Campus Housing at Presbyterian College, Part II
Our thanks to archives assistant Sarah Leckie for this month’s blog.
Our overview of campus housing at Presbyterian College began in the August 2011 edition of Blue Notes, covering the first few decades of the college’s history; this month we’ll continue from then until the present.
In the early 1900s, as the student body of Presbyterian College continued to grow steadily, more dormitories were added to the campus: Laurens Hall (1907), Spencer Hall (1912), and Smyth Hall (1924). In the 1930s, the Great Depression brought new building to a halt. Then World War II erupted, bringing with it many changes to PC as the college adapted its schedule and facilities to assist in the war effort. In addition to an accelerated program for regular PC students which allowed them to graduate in 26 months, the college also housed a pre-flight training program under the authority of the War Department for pilots, navigators, and bombardiers. During this time, the college’s dining hall changed from seated family-style meals to the cafeteria system.
The end of the war led to increasing enrollment, with the size of the student body growing from 134 for the August-October 1945 quarter to 416 for the fall 1946 semester. Of those 416 students, 256 were military veterans, many of whom were married with children. The suites of Spencer Hall were able to accommodate the families of the first wave of veterans (in fact a few of those couples later introduced their children as having been born in Spencer Hall), but as enrollment continued to increase, it became clear that other housing options were needed. Thus in 1946 “Vetville opened in its wooden arms to married students. This facility consisted of three prefabricated, war-surplus buildings divided into 18 family-unit apartments” (Spirit of PC, p. 95). Expected to last about 10 years, Vetville remained part of campus for almost twice that long, until it was torn down in 1964 to make way for Richardson Hall.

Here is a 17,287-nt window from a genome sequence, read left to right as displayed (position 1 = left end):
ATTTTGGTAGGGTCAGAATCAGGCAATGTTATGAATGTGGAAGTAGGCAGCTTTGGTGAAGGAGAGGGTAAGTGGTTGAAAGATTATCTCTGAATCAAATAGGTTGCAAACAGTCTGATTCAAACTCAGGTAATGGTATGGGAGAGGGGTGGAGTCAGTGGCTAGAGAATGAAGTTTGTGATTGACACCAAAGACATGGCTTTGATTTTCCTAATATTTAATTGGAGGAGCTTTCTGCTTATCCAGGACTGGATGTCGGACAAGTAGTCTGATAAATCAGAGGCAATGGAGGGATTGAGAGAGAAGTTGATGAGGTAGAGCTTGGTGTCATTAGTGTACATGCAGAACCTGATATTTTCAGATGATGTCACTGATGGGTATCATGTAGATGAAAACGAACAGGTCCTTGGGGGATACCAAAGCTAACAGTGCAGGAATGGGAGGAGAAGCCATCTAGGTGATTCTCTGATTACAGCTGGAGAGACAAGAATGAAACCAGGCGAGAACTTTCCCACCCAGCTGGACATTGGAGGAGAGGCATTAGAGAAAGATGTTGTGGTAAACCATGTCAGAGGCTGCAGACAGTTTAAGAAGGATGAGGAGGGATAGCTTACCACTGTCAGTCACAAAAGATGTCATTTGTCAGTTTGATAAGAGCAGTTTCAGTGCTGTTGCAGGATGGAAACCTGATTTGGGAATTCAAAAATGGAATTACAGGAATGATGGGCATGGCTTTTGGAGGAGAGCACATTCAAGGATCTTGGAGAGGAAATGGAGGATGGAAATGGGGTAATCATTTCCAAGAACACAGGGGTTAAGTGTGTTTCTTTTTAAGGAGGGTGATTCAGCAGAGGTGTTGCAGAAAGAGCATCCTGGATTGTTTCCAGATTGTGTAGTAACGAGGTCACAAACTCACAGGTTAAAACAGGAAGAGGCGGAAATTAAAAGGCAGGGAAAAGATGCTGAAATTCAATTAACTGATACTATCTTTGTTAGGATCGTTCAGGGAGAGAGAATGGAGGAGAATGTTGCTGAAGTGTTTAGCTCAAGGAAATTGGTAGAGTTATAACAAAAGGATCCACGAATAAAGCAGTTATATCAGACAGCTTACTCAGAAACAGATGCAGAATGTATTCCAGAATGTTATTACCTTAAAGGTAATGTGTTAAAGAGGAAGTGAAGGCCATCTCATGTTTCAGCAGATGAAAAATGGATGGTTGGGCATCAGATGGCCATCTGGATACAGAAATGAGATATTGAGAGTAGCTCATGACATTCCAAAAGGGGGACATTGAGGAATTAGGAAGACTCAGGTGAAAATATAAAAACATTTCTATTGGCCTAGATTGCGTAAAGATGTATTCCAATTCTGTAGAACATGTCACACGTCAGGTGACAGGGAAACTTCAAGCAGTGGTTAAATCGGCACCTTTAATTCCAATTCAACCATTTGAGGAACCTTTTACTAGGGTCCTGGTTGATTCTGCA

The next big changes in campus housing began to take shape when in 1955 the Synod of South Carolina requested that PC consider constructing a women’s dorm in the near future. From the late 1950s to the early 1960s, a small number of female students were housed in Calvert House, a former private residence now owned by the college. Since a faculty family resided on the first floor of the building in order to supervise the students, “Calvert Convent” became the students’ name for the facility. Then in 1965 Clinton Hall, PC’s first women’s dorm, opened, marking PC’s move to full co-education.
Another men’s dormitory, Georgia Hall, was opened in 1968. However, by 1971 the waiting list of qualified female PC applicants led to pressure for additional space for women. Ten mobile home units were placed adjacent to Bailey Hall, which was built as a men’s dorm in 1955 but was now a women’s dorm. The administration called this facility Bailey Court, but, since the entire area was encircled by a ten-foot high wooden fence, students soon took to calling it “Fort Apache” after a popular television series.
In 1973, construction of a long-awaited fraternity court began. The six houses, rented from the college by the fraternities, formed a horseshoe on seven acres and each house provided accommodations for up to six students. They also gave the fraternities space for their meetings, not to mention their extremely popular social gatherings.
As the student body continued to grow, new dormitories appeared on campus. Mary Irwin Belk Hall opened in 1975 and the Grotnes-Barron Dorm Complex was completed in 1988. Housing options for PC students expanded further in 1997 with the construction of the Townhouses, which offer apartment-style living to seniors. Carol International House, a facility designed to provide a cross-cultural experience to both American and international students, was occupied in the fall of 2000. Senior Hall was added to the campus in 2002. These newest housing options provide students with amenities (such as cable television, internet access, and private bathrooms) that could hardly have been imagined by PC’s first students, who boarded with Professor Lee in his home according to the “college family” model. Hopefully they would have been proud and happy to see what PC offers to students today.
Posted by Nancy Griffith, Archivist
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